Women are left feeling more anxious than men, a new study has found. In this day and age many women boast “having it all”, successfully juggling both a career and a family, and no longer having to chose between the two. But scientists from Britain’s Cambridge University have found that women are almost twice as likely to suffer from stress and anxiety, compared to men.
The team came up with their findings after collating data from 48 previous studies focusing on the condition.
It was also found that people of both sexes under the age of 35 are more likely to feel anxiety, compared to older people.
“So much research and so much focus has been around depression and, while that is an important disorder, so is anxiety,” said study author Olivia Remes. “Anxiety can also lead to disability, impairment (and) it can increase the risk for suicide.”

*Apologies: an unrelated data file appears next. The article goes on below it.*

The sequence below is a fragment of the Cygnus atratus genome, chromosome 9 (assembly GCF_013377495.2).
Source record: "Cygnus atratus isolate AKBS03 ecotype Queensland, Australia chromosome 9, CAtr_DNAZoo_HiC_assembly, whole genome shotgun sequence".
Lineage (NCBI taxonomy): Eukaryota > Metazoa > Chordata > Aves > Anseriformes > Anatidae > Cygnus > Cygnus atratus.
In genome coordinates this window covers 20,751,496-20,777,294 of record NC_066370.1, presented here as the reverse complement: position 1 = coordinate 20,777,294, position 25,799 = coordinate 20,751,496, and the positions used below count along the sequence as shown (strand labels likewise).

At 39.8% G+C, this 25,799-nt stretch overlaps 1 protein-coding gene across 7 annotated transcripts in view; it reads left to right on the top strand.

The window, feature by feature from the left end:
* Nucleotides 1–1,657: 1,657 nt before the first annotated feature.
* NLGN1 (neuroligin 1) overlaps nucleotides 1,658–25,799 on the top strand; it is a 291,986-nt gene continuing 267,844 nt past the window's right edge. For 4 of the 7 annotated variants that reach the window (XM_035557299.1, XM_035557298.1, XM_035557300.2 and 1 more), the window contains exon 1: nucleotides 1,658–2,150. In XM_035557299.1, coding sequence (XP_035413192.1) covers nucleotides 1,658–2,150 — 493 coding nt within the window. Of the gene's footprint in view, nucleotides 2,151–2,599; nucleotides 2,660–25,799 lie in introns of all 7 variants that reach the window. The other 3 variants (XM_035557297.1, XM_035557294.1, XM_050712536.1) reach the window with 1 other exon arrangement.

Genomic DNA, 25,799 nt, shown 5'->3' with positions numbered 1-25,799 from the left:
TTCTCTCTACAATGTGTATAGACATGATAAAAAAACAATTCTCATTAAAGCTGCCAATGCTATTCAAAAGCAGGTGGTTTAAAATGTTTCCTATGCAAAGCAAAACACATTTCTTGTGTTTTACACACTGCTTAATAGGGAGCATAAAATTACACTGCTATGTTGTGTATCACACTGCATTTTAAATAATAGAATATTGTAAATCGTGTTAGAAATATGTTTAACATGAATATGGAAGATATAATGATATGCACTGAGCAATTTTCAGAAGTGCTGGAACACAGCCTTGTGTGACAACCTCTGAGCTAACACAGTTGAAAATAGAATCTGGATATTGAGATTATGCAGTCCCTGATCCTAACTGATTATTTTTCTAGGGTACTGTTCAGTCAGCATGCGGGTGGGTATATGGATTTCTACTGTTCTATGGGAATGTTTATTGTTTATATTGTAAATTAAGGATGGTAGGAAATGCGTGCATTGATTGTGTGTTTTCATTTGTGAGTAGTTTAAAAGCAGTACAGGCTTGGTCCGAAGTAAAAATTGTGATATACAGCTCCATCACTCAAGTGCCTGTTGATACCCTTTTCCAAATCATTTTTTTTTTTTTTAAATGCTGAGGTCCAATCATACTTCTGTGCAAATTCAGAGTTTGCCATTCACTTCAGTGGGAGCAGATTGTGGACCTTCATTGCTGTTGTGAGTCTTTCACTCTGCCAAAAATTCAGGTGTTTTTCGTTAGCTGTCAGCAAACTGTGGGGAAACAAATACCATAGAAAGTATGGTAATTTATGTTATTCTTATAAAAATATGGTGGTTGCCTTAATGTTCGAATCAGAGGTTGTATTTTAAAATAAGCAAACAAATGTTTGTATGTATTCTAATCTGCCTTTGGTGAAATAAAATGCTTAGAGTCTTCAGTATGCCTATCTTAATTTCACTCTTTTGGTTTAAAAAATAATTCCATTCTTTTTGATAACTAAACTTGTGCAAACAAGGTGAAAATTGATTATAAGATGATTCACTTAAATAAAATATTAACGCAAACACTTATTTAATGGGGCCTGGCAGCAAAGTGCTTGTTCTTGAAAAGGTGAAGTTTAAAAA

The research has been published in journal Brain and Behaviour. The Cambridge experts identified and explored trends in anxiety across groups of people including those with chronic diseases, gamblers and pregnant women. Clear patterns emerged during the research, and as well as women and people under 35 having a higher risk of experiencing anxiety, those suffering from chronic diseases were also more likely to have anxiety than those who are healthy.
“It could be that medication for certain diseases could be triggering anxiety, it could also be that the disease itself might be triggering this anxiety, or people with anxiety might be more likely to experience inflammation in their body – and this inflammation can then give rise to later physical diseases,” Olivia speculated.
The findings also revealed that about 4 per cent of people worldwide have been diagnosed with an anxiety disorder, though the actual number of undiagnosed sufferers is likely to be a lot higher.